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  21.3.6 the rule "to be located" in relationships with things

We have already seen that in Spanish we use estar if instead of to be we can use to stay or another word with that meaning.

He is in Rom.
He stays in Rom.
Está en Roma.

He is intelligent.
~ He stays....~
Es inteligente.

Concerning Italian this rule is to be modified. In this case you can use stare as well as essere, but with a subtle difference. This difference is not really a rule, but a tendency.

Stare is used to describe the normal location of something, essere is used if something is not usually there.

ephemeral residence at a place
Il bicchiere che cerchi è sulla tavola.
The glass you are looking for is on the table.
description of the normal residence
I bicchieri stanno nella credenza.
The glasses are in the cupboard. ( That's where they normally are)

Nevertheless this distinction is not always made. Even sensibilized speakers use essere to describe the normal place of something / someone. This statement is to be taken seriously because it is from a collaborator of the Corriere della Serra, Giorgio De Rienzo, who answers in a specialised forum to the question of the readers of the Corriere de la Serra, in other words native speakers. Below the question and the answer.

that is the question:
Non ho capito bene la differenza tra essere e stare. In queste frasi quale va bene? "L'ufficio è/sta in Piazza Mazzini", "Il Perù è/sta a sud dell'equatore", "L'equatore è/sta a nord del Peru'"; "La penna è/sta sul tavolo". Sul De Mauro online, cercando "stare", ho trovato questo: "di qcs., essere collocato, avere il proprio posto: dove stanno le sigarette?, i bicchieri stanno nella credenza essere situato, trovarsi, avere sede: il paese sta su una collina, la chiesa sta in fondo alla strada può indicare la posizione di qcs. rispetto a un punto di riferimento: non hai trovato il libro perché il giornale gli stava sopra". Sul Garzanti: "detto di edificio, locale, ufficio, istituzione e sim., essere collocato, avere sede: il castello sta in cima alla collina; il museo sta sul lato destro della piazza". Leggendo questo mi sembrerebbero corretti sia "essere" sia "stare". Senza firma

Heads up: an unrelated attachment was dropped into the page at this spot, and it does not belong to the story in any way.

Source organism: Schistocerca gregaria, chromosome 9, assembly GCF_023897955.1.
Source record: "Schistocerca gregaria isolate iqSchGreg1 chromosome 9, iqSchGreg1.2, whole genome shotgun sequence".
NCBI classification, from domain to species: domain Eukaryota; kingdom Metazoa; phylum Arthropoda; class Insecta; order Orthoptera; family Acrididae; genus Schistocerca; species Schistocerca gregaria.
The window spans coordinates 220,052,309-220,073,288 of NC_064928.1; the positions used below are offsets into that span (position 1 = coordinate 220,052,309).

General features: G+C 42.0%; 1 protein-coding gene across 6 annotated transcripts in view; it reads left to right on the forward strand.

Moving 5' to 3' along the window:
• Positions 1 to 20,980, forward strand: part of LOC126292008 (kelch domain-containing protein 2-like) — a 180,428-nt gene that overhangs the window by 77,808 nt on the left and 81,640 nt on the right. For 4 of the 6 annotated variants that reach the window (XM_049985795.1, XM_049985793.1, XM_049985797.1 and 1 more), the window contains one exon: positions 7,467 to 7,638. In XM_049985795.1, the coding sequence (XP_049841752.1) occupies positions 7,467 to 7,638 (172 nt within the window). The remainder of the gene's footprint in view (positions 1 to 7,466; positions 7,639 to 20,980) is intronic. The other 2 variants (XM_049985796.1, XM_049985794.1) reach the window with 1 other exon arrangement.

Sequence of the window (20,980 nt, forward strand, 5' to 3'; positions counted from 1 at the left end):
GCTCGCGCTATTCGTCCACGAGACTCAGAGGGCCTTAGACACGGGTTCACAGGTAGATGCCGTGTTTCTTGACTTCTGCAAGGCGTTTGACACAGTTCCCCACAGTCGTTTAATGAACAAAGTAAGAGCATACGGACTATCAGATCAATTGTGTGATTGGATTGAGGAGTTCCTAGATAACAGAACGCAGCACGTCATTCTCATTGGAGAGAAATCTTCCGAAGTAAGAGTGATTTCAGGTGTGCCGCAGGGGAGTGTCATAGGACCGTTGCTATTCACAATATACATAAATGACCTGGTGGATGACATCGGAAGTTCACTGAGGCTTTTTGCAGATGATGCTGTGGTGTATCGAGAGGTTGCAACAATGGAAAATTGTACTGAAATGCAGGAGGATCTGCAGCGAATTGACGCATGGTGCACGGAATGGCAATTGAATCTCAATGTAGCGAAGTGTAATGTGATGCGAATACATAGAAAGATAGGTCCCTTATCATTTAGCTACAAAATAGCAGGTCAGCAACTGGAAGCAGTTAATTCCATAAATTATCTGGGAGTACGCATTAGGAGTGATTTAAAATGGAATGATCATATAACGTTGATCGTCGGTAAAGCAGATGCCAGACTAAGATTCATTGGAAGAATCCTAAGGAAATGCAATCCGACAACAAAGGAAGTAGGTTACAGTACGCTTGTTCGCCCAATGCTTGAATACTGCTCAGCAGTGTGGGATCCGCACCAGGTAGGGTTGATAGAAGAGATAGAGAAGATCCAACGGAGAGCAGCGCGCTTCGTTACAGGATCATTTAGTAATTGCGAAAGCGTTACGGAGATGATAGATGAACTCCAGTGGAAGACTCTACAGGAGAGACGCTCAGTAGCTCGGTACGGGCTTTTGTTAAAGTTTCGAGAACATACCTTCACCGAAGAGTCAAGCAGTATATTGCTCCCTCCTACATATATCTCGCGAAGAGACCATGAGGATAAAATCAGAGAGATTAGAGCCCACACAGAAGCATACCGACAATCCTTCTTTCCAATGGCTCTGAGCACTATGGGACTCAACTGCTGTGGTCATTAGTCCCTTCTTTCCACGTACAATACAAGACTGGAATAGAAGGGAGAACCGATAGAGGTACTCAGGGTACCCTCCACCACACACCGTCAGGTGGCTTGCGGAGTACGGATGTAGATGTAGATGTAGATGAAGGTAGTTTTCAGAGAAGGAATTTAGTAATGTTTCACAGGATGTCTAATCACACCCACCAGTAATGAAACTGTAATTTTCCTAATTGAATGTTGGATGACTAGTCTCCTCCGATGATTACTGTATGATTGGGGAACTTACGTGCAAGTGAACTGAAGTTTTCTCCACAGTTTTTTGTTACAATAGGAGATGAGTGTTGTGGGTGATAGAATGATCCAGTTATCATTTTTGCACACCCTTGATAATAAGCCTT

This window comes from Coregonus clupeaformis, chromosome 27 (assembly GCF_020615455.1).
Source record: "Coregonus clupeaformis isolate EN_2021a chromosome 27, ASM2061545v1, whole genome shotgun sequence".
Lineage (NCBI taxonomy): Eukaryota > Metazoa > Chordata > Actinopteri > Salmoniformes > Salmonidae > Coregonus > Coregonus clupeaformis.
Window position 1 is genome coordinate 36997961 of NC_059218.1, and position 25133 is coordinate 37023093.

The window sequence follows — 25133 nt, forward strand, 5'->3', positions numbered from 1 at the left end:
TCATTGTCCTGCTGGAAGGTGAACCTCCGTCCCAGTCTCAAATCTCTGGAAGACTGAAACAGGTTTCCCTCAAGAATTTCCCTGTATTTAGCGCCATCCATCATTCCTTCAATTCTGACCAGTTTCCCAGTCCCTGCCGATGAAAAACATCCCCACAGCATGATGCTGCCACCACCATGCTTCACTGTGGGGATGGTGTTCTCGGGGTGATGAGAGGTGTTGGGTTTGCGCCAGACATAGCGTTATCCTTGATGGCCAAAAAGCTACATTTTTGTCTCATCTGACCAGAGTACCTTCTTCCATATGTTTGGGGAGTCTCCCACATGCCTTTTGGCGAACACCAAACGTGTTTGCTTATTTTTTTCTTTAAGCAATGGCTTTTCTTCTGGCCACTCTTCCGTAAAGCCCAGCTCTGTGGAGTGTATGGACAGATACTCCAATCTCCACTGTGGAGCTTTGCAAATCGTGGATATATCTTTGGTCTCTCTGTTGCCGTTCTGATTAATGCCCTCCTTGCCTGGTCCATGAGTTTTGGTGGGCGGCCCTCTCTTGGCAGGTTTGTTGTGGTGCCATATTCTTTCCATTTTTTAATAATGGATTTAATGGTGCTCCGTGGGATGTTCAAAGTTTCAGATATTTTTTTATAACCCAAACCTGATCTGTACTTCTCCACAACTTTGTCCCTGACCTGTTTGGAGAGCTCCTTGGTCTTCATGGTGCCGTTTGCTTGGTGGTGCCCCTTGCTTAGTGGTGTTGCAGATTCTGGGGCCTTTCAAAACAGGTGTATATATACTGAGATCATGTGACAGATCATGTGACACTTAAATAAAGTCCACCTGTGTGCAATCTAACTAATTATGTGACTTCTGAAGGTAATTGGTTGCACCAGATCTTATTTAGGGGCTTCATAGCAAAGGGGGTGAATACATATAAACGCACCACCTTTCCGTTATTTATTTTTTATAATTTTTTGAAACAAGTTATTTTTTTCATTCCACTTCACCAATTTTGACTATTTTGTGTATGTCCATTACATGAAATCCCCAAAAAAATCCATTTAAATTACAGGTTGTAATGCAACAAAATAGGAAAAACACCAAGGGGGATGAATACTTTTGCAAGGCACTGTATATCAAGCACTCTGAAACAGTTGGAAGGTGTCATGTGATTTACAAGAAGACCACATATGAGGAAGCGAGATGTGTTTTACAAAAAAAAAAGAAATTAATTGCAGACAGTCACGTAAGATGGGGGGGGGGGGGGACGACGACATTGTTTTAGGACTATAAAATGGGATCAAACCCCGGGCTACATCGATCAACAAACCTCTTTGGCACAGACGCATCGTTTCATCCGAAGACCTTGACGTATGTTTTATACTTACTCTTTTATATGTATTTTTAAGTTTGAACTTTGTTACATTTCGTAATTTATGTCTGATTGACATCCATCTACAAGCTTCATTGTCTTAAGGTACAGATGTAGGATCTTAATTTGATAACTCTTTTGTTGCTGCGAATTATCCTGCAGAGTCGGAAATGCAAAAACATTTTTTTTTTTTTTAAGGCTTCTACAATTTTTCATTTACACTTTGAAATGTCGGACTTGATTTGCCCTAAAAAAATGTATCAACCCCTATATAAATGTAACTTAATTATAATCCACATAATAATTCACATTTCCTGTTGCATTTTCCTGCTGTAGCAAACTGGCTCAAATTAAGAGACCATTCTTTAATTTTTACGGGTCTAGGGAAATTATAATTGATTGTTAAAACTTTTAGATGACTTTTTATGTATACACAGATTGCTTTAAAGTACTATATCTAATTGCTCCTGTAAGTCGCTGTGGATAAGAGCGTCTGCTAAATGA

that' s the answer of Giorgio De Rienzo
Non c’ è una sostanziale differenza nell’uso di essere e stare negli esempi che proponete: anche se è bene non abusare troppo del verbo “stare” come sinonimo di “essere”.
that is the question
I didn' t understand very well the difference between essere and stare. In these sentences, which one is the right form? "L' ufficio è / sta in Piazza Mazzini", "Il Peru è / sta in the south of the equator", "L'equatore è/sta a nord del Peru", "La penna è/sta sul tavolo". Looking in De Mauro online for stare I found this: "in reference to things, to be located somewhere, to be on the right place: where are the cigarettes? / dove stanno le sigarette?, i bicchieri stanno nella credenza / the cups are in the cupboard, to reside: Il paese sta su una collina / The village is on a hill, la chiesa sta in fondo alla strada / The church is at the end of the street, can describe the position of something in relationship to a point of reference: non hai trovato il libro perché il giornale gli stava sopra / You didn' t found the book because the journal was upon it. Sul Garzanti: Used with buildings, places, offices, institutions and other things like that, to reside, to be located: il castello sta in cima alla collina / the castle is on the top of the hill; il museo sta sul lato destro della piazza / the museum it on the right side of the piazza". If I read that I have the impression that both are correct, essere as well stare.